Saigon. To me a name so exotic-sounding that as a child I thought it must have been a place in a book, somewhere the BFG might have collected dreams or where Paddington bear went to visit friends. I think I was about 10 when Dad tacked a world map to the bathroom wall, and, much to my surprise, I realised Saigon was a real place (I remember being equally surprised to find Timbuktu, the Christmas Islands and the Congo- I thought the latter in particular was made up by the manufacturers of Um Bongo). When planning this trip I was terribly disappointed to find Saigon had changed its name to Ho Chi Minh City, after the much adored Uncle Ho. I understand that the Vietnamese were (and still are) terribly proud of their leader, but Ho Chi Minh City just doesn't sound as romantic as Saigon, and so, on arrival into the city, I was extremely pleased to find out that the locals still go by the old name.
Saigon was a flying visit, sandwiched between leaving Cambodia and getting to Hoi An in time for Christmas and to watch, via FaceTime, my older brother Drew marry Jo. Stepping off the bus into the city was an adventure in itself. The city has 7.4 million residents, who between them own just over 3.5 million mopeds, all of which seemed to come down the road at once, intent on knocking me over.
Laura had arrived the day before me, and with Naomi and Al from Ireland, and Ella from Australia, had explored the Cathedral and Reunification palace.
I arrived at the hostel and received a message instructing me to join this new group of friends on the top floor of the Sheraton hotel, where I would find happy hour cocktails and a wonderful view of the city lit up at night.
With just one full day to explore further, we decided to visit the Củ Chi tunnels and the war remnants museum.
Củ Chi is a district of Saigon that has a vast network of connecting underground tunnels, built during the Vietnam war. The Củ Chi tunnels are part of a larger network of tunnels running under much of the country. The tunnels were the location of numerous military campaigns and were used by the communist Viet Cong to plan the Tet offensive, a series of coordinated surprise attacks by the North Vietnamese army and the Viet Cong against the South Vietnamese and their American allies.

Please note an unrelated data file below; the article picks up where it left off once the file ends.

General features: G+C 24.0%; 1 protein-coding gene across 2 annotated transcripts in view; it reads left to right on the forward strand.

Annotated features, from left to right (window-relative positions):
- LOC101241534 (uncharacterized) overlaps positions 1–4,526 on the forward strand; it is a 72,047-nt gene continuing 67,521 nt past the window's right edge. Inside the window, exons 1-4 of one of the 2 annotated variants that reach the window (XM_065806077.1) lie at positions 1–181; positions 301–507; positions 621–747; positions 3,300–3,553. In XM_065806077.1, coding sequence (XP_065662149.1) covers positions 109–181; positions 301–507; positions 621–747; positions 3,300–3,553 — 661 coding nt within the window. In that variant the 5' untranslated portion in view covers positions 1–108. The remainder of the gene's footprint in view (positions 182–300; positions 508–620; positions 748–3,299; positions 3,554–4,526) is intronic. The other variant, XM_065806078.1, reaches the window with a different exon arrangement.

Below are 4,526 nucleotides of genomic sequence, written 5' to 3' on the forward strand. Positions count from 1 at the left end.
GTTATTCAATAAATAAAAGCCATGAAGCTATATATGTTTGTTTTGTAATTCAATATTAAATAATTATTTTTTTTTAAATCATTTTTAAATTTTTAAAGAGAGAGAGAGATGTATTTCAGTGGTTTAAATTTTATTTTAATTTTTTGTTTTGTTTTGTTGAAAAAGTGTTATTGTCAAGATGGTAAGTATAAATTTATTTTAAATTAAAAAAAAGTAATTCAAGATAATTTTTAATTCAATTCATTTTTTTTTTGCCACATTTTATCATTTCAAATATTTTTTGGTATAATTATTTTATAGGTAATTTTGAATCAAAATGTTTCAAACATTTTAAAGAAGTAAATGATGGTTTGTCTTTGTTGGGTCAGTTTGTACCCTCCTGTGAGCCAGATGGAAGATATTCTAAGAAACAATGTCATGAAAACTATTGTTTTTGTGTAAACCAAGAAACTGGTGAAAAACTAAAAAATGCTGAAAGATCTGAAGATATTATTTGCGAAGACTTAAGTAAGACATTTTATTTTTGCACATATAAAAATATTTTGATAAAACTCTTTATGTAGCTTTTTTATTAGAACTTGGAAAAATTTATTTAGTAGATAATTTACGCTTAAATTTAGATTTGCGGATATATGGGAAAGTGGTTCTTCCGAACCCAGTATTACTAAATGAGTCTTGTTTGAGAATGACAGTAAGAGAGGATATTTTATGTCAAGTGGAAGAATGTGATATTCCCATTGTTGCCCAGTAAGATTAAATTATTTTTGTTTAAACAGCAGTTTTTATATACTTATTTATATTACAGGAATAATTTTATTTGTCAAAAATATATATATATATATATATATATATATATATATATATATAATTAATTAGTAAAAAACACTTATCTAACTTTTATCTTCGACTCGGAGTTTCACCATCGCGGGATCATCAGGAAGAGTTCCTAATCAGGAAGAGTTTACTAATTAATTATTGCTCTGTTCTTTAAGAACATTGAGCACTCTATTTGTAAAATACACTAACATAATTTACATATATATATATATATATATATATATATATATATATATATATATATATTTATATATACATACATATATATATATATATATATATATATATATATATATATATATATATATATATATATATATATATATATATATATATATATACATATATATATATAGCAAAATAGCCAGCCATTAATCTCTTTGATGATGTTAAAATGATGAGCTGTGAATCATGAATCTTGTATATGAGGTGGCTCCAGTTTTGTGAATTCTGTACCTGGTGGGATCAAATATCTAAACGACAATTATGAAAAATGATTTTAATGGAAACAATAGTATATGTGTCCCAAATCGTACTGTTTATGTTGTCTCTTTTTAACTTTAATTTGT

Life in the tunnels was not pleasant; malaria was rife, rats and poisonous scorpions were rampant, and food was scarce. The tunnels were a huge source of frustration for the Americans; the Viet Cong could move supplies and personnel quickly without the Americans knowing where or when they would appear. Whenever American troops did manage to enter the tunnels, they would find them rigged with booby traps and stake pits. The tunnels survived the incessant carpet bombing by the Americans long enough to do their intended job: they helped North Vietnamese fighters in the area to survive, which prolonged the war, increasing American costs and casualties up until America's eventual withdrawal in 1972.
The war remnants museum is in central Saigon and is definitely worth a visit, whatever your opinion of the US involvement in Vietnam. The museum highlights the horrors of the Vietnam war, from the intense aerial bombardment to the devastating effects of the herbicide Agent Orange. (Agent Orange contained a type of dioxin described as “perhaps the most toxic molecule ever synthesised by man” which the Red Cross of Vietnam estimates has left up to 1 million people disabled or with health problems, a figure the United States government has challenged as being unreliable and unrealistically high)
Since arriving in Vietnam, and previously in Laos and Cambodia, I have been trying to make sense of the Vietnam war, and its place in twentieth century history. I've asked hundreds of questions and yet still have hundreds more, of which I will continue to ask here in Asia and when I get to America in the summer. Because of these unanswered questions I am not prepared to give my full opinion of the conflict here. However I will say this: the Americans picked on the wrong people. They underestimated the power of Vietnamese nationalism that had built up over the years of oppression by the Chinese and French. The Vietnamese had nothing to lose against the Americans and never surrendered. This was the United States' first clear loss in a war, resulting in 58,000 American dead, costing 111 billion dollars and leaving people around the world scratching their heads, asking the question “Why?”
The time came to leave, and I was sad to say goodbye to this vibrant, bustling city that captured my imagination as a child. It had lived up to my expectations!
So long, Saigon,